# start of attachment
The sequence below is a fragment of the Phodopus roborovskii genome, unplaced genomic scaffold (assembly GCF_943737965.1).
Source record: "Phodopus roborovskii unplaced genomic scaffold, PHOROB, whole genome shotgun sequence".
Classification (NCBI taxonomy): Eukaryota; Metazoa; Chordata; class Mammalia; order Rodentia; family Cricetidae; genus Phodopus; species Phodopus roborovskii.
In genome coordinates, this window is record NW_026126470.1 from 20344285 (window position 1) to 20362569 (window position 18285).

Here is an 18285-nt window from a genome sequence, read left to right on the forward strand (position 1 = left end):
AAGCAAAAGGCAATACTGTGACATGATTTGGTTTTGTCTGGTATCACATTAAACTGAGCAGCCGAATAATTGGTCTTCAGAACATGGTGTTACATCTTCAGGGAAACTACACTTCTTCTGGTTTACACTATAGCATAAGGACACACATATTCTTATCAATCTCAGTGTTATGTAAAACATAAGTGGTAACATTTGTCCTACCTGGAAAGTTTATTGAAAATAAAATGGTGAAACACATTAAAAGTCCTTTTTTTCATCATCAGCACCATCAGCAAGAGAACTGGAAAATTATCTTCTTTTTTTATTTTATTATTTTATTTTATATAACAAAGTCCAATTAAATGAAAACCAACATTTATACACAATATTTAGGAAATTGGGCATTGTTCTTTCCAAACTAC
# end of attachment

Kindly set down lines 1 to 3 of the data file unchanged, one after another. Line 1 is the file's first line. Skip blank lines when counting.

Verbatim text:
The sequence below is a fragment of the Phodopus roborovskii genome, unplaced genomic scaffold (assembly GCF_943737965.1).
Source record: "Phodopus roborovskii unplaced genomic scaffold, PHOROB, whole genome shotgun sequence".
Classification (NCBI taxonomy): Eukaryota; Metazoa; Chordata; class Mammalia; order Rodentia; family Cricetidae; genus Phodopus; species Phodopus roborovskii.